The oil-water interfacial tension (IFT) is by all means important in capillary pressure estimation and fluid-fluid and fluid-rock interactions analysis. Observations from experimental data indicate that oil-water IFT is a function of pressure, temperature, and compositions of oil and water. A reliable correlation to estimate oil-water IFT is highly desire. Unfortunately to our best knowledge no correlation that uses the compositions of oil and water as inputs is available. Our work is to fill this gap.
In this research, we collected data from former studies and investigations and developed a correlation for oil-water IFT. In the proposed correlation oil-water IFT is a function of system pressure, temperature, and compositions of oil and water. Error analysis was conducted to check the accuracy of the equation by comparing the calculated values with the experimental data. The results indicated that the new correlation predicts reliable oil-water IFTs. Our correlation calculates the oil-water IFT from system pressure, temperature, and compositions of oil and water. It addresses the effect of composition of oil on IFT, which is not presented in existing correlations. Therefore it can not only be applied in the calculation of capillary pressure in the compositional simulation, but also be used in daily petroleum engineering calculation such as waterflooding analysis.
Hassan, Hany Mohamed (Petroleum Development Oman) | Al-hattali, Ahmed Salim (Petroleum Development Oman) | Al Nabhani, Salim Hamed (Petroleum Development Oman) | Al Kalbani, Ammar (Petroleum Development Oman) | Al Hattali, Ahmed (Petroleum Development Oman) | Rubaiey, Faisal (Petroleum Development Oman) | Al Marhoon, Nadhal Omar (Petroleum Development Oman) | Al-Hashami, Ahmed (Petroleum Deveopment Oman)
A cluster area "H" consists of 4 carbonate gas fields producing dry gas from N-A reservoir in the Northern area of Oman. These fields are producing with different maturity levels since 1968. An FDP study was done in 2006 which proposed drilling of 7 additional vertical wells beside the already existing 5 wells to develop the reserves and enhance gas production from the fields. The FDP well planning was based on a seismic amplitude "QI" study that recommended drilling the areas with high amplitudes as an indication for gas presence, and it ignored the low amplitude areas even if it is structurally high. A follow up study was conducted in 2010 for "H" area fields using the same seismic data and the well data drilled post FDP. The new static and dynamic work revealed the wrong aspect of the 2006 QI study, and proved with evidence from well logs and production data that low seismic amplitudes in high structural areas have sweet spots of good reservoir quality rock. This has led to changing the old appraisal strategy and planning more wells in low amplitude areas with high structure and hence discovering new blocks that increased the reserves of the fields.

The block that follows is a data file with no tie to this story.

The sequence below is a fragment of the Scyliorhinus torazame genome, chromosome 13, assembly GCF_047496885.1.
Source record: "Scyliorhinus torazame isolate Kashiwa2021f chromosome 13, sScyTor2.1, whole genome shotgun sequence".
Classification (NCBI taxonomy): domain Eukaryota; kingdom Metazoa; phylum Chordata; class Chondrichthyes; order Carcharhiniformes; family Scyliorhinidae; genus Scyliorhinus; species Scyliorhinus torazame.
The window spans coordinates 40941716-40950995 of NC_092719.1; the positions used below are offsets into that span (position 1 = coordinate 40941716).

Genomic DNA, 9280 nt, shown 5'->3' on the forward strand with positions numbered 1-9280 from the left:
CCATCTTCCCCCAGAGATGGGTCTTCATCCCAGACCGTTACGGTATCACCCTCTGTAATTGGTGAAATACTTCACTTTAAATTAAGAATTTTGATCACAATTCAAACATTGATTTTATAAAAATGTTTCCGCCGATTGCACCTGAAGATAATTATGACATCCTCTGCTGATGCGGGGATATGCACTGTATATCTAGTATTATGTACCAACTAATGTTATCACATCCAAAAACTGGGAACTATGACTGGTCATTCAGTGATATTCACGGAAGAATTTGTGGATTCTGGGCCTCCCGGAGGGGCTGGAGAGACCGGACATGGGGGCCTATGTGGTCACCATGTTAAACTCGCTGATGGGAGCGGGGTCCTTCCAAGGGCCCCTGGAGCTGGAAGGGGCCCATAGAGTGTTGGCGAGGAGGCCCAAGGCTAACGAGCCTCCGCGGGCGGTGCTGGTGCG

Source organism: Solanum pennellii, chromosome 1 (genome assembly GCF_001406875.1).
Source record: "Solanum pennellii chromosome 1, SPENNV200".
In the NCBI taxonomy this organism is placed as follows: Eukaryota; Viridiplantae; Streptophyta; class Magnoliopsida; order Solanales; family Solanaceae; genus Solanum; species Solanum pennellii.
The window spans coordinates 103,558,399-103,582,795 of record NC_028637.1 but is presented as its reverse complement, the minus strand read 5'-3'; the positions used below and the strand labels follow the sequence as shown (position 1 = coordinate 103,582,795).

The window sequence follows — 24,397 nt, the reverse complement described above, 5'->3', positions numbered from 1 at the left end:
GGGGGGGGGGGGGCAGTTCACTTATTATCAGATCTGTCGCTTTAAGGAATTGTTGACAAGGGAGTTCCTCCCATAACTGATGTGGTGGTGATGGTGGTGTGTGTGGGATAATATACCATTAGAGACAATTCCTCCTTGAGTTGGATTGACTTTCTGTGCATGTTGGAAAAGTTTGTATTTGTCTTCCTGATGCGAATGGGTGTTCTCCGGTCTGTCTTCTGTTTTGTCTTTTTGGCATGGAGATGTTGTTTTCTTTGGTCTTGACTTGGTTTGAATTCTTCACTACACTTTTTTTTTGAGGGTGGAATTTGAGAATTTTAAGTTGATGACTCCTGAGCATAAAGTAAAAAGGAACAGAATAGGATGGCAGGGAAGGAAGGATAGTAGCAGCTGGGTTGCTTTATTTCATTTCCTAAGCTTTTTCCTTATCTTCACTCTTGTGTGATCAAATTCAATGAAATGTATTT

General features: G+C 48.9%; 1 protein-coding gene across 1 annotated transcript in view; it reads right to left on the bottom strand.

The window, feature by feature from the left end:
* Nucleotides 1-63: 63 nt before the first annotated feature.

Furthermore, water production in these fields started much earlier than FDP expectation. The subsurface team have integrated deeply with the operation team and started a project to find new solutions to handle the water production and enhance the gas rate. The subsurface team also started drilling horizontal wells in the fields to increase the UR, delay the water production and also reduce the wells total CAPEX by drilling less horizontal wells compared to many vertical as they have higher production and recovery. These subsurface and surface activities have successfully helped to stabilize and increase the production of "H" area cluster by developing more reserves and handling the water production.
The time taken to safely optimise a reservoir produced by artificial lift can be measured in weeks or months.
Typically the well by well process is as follows:
• Well testing
• Amalgamation of the well test data with down hole gauge and ESP controller data
• Analysis of the data to find the existing operation conditions
• Analysis of the ESP pump curve operating point and optimisation limitations
• Sensitivity studies in software to assess the optimum frequency and WHP
• Notification for the field operations to action the changes
• Further well tests to verify the new production data.
• Analysis of the data to ensure the ESP and well are running optimally and safely at the new set points
New technology enables this process to be performed in real time across the entire reservoir or field, significantly shortening the time to increased production and enabling real time reservoir management.
Each artificially lifted well in the reservoir was equipped with an intelligent data processing device programmed with a real time model of the well. The processors were linked to a central access point where the operation of field could be remotely viewed in real time.
Each well's processor was provided with a target bottom hole flowing pressure to enable the optimum production of the reservoir. The real time system automatically compared the desired target drawdown values with the capability of the pumping system installed in each well, and automatically suggested the optimum operating frequency and well head pressure to achieve the target. Where the lift system was not capable of producing to the target bottom hole pressure, a larger pump was automatically recommended. As production conditions change the system adapted its recommended operating points to compensate and maintain target production.